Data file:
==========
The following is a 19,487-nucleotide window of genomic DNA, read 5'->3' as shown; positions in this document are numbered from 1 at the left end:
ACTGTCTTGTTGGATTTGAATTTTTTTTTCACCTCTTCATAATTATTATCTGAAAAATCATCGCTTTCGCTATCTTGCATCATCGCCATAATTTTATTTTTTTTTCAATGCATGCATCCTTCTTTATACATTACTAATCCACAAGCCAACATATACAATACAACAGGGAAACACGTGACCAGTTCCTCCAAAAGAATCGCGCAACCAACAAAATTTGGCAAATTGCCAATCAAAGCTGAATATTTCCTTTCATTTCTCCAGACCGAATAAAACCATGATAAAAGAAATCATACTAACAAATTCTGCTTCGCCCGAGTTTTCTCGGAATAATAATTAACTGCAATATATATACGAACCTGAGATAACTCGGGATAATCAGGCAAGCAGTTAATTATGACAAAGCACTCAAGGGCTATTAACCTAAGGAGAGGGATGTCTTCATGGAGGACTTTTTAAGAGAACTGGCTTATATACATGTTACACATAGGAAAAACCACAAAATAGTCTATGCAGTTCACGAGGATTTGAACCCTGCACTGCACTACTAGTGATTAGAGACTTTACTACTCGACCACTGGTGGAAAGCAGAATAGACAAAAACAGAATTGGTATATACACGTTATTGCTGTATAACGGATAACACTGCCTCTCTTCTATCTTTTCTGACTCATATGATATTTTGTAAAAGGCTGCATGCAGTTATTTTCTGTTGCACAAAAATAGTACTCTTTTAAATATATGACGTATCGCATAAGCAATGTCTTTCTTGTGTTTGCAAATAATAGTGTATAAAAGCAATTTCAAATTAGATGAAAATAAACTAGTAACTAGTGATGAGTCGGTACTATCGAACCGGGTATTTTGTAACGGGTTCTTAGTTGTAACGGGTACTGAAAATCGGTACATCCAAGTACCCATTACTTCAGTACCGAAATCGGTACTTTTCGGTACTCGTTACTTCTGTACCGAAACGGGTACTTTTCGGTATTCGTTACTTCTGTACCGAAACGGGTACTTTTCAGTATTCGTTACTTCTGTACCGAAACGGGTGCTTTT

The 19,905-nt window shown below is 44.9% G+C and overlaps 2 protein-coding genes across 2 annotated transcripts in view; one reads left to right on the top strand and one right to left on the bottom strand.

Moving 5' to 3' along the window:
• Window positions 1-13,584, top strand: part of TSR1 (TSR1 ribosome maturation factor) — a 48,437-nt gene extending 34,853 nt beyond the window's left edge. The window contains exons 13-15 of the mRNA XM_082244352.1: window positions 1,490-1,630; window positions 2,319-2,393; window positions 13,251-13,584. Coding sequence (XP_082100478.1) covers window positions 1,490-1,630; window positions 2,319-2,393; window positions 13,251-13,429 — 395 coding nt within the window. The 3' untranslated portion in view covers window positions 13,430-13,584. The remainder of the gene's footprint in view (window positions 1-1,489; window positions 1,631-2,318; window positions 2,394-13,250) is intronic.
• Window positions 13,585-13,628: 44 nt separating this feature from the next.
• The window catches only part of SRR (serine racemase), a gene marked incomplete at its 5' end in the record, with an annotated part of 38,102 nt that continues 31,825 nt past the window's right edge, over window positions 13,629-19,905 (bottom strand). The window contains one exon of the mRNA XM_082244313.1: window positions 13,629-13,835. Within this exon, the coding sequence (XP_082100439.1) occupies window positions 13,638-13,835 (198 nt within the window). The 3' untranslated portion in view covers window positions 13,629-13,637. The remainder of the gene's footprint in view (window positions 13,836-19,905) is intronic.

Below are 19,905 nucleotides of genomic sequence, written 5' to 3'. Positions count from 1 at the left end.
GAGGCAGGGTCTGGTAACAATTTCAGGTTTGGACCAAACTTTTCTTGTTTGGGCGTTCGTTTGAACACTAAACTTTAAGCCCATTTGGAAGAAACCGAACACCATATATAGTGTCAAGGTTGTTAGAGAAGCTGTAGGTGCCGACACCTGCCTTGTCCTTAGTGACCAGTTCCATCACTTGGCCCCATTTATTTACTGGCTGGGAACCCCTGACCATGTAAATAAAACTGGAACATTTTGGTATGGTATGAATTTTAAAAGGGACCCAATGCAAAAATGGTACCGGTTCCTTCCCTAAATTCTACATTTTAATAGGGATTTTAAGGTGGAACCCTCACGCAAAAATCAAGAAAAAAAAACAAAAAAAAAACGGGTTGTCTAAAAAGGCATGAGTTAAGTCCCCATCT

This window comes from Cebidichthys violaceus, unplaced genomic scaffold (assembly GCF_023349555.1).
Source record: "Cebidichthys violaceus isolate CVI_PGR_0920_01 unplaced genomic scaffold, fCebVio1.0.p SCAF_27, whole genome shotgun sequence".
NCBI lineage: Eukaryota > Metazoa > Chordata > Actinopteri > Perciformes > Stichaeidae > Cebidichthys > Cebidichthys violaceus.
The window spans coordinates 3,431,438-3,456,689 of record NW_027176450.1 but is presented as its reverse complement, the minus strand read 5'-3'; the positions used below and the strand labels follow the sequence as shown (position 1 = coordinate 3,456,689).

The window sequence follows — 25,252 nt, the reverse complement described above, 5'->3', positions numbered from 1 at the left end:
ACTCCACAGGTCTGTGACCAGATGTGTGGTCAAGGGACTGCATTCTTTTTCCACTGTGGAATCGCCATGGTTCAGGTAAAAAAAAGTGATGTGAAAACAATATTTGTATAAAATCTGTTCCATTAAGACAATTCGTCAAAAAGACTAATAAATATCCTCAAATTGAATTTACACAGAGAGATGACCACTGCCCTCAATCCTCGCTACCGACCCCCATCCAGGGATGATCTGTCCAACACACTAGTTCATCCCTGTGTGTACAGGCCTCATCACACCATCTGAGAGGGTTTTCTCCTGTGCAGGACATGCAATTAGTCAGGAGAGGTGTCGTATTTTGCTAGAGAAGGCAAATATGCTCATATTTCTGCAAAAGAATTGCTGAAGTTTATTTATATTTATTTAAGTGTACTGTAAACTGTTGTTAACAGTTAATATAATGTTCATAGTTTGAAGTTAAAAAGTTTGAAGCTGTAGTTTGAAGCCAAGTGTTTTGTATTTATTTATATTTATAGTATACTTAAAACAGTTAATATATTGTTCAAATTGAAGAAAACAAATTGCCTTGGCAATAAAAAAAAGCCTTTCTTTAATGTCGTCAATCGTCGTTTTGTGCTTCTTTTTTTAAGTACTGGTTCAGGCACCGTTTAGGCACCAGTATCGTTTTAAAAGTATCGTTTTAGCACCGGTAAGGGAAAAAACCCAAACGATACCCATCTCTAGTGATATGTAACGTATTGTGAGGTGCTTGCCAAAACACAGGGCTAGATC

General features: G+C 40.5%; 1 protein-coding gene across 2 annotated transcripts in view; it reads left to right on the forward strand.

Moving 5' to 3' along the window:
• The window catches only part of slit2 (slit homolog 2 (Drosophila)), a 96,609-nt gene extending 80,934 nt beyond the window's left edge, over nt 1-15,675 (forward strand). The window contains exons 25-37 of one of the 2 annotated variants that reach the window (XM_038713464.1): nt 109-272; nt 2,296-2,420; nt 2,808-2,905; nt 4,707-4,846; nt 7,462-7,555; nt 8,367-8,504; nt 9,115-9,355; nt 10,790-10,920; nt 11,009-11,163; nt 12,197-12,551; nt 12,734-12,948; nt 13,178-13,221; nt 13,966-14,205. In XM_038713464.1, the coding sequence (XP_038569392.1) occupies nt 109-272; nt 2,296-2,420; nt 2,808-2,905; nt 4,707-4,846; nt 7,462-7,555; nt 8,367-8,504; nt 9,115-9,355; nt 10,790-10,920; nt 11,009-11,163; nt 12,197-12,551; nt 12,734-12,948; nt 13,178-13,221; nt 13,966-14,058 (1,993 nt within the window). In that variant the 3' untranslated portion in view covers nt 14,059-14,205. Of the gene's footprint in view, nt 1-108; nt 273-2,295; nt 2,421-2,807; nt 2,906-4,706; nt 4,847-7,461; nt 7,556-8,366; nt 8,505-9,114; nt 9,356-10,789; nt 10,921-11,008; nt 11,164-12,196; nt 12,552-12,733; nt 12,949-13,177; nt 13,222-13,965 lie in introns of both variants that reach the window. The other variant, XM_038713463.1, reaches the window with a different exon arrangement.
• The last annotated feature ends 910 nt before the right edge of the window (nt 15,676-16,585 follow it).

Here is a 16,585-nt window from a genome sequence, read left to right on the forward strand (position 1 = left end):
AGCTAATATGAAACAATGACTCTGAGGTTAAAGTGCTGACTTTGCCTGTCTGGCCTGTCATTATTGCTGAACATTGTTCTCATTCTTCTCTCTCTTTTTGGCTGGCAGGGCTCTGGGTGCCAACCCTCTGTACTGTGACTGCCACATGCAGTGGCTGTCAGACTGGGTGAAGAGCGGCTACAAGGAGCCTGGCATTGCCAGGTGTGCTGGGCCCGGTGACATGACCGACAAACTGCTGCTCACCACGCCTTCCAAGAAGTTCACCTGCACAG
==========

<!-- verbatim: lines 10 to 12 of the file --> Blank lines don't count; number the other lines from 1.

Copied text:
This window comes from Cebidichthys violaceus, unplaced genomic scaffold (assembly GCF_023349555.1).
Source record: "Cebidichthys violaceus isolate CVI_PGR_0920_01 unplaced genomic scaffold, fCebVio1.0.p SCAF_27, whole genome shotgun sequence".
NCBI lineage: Eukaryota > Metazoa > Chordata > Actinopteri > Perciformes > Stichaeidae > Cebidichthys > Cebidichthys violaceus.